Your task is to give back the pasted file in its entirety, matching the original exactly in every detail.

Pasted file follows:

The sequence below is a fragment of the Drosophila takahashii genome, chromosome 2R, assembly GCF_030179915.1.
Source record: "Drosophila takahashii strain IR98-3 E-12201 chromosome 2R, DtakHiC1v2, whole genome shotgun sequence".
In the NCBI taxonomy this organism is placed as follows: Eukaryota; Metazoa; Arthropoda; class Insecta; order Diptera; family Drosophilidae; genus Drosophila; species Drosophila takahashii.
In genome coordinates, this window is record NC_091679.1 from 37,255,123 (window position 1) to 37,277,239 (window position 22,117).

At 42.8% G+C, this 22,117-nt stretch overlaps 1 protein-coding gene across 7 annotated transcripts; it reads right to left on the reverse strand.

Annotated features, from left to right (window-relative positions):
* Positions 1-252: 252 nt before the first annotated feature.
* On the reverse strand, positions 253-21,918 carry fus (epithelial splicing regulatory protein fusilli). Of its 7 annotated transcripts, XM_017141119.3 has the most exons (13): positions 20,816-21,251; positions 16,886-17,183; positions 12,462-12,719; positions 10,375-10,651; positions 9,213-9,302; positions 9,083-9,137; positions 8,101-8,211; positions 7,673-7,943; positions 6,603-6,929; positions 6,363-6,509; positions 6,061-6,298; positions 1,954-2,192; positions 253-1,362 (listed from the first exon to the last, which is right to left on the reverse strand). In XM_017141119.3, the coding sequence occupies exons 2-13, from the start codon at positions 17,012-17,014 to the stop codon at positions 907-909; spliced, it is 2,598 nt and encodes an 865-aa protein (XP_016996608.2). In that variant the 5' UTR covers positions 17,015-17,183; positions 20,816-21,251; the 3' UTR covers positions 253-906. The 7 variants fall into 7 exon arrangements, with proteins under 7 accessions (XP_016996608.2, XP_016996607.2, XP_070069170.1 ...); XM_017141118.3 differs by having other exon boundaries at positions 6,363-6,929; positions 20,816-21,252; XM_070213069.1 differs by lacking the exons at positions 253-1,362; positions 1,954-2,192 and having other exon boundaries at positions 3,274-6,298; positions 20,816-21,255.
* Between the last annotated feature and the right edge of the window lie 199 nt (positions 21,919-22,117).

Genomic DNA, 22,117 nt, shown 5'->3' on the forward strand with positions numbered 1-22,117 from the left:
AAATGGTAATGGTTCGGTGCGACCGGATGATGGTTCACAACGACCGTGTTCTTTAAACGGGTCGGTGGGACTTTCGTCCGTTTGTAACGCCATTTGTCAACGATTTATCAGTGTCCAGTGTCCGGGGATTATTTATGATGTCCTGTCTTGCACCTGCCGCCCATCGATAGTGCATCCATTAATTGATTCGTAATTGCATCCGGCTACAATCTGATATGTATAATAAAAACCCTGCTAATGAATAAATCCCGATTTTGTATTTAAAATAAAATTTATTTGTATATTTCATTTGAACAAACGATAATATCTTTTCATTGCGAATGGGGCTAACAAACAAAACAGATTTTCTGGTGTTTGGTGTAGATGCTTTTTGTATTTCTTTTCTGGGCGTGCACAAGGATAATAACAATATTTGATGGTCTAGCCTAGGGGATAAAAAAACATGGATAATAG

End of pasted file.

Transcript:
The sequence below is a fragment of the Drosophila takahashii genome, chromosome 2R, assembly GCF_030179915.1.
Source record: "Drosophila takahashii strain IR98-3 E-12201 chromosome 2R, DtakHiC1v2, whole genome shotgun sequence".
In the NCBI taxonomy this organism is placed as follows: Eukaryota; Metazoa; Arthropoda; class Insecta; order Diptera; family Drosophilidae; genus Drosophila; species Drosophila takahashii.
In genome coordinates, this window is record NC_091679.1 from 37,255,123 (window position 1) to 37,277,239 (window position 22,117).

At 42.8% G+C, this 22,117-nt stretch overlaps 1 protein-coding gene across 7 annotated transcripts; it reads right to left on the reverse strand.

Annotated features, from left to right (window-relative positions):
* Positions 1-252: 252 nt before the first annotated feature.
* On the reverse strand, positions 253-21,918 carry fus (epithelial splicing regulatory protein fusilli). Of its 7 annotated transcripts, XM_017141119.3 has the most exons (13): positions 20,816-21,251; positions 16,886-17,183; positions 12,462-12,719; positions 10,375-10,651; positions 9,213-9,302; positions 9,083-9,137; positions 8,101-8,211; positions 7,673-7,943; positions 6,603-6,929; positions 6,363-6,509; positions 6,061-6,298; positions 1,954-2,192; positions 253-1,362 (listed from the first exon to the last, which is right to left on the reverse strand). In XM_017141119.3, the coding sequence occupies exons 2-13, from the start codon at positions 17,012-17,014 to the stop codon at positions 907-909; spliced, it is 2,598 nt and encodes an 865-aa protein (XP_016996608.2). In that variant the 5' UTR covers positions 17,015-17,183; positions 20,816-21,251; the 3' UTR covers positions 253-906. The 7 variants fall into 7 exon arrangements, with proteins under 7 accessions (XP_016996608.2, XP_016996607.2, XP_070069170.1 ...); XM_017141118.3 differs by having other exon boundaries at positions 6,363-6,929; positions 20,816-21,252; XM_070213069.1 differs by lacking the exons at positions 253-1,362; positions 1,954-2,192 and having other exon boundaries at positions 3,274-6,298; positions 20,816-21,255.
* Between the last annotated feature and the right edge of the window lie 199 nt (positions 21,919-22,117).

Genomic DNA, 22,117 nt, shown 5'->3' on the forward strand with positions numbered 1-22,117 from the left:
AAATGGTAATGGTTCGGTGCGACCGGATGATGGTTCACAACGACCGTGTTCTTTAAACGGGTCGGTGGGACTTTCGTCCGTTTGTAACGCCATTTGTCAACGATTTATCAGTGTCCAGTGTCCGGGGATTATTTATGATGTCCTGTCTTGCACCTGCCGCCCATCGATAGTGCATCCATTAATTGATTCGTAATTGCATCCGGCTACAATCTGATATGTATAATAAAAACCCTGCTAATGAATAAATCCCGATTTTGTATTTAAAATAAAATTTATTTGTATATTTCATTTGAACAAACGATAATATCTTTTCATTGCGAATGGGGCTAACAAACAAAACAGATTTTCTGGTGTTTGGTGTAGATGCTTTTTGTATTTCTTTTCTGGGCGTGCACAAGGATAATAACAATATTTGATGGTCTAGCCTAGGGGATAAAAAAACATGGATAATAG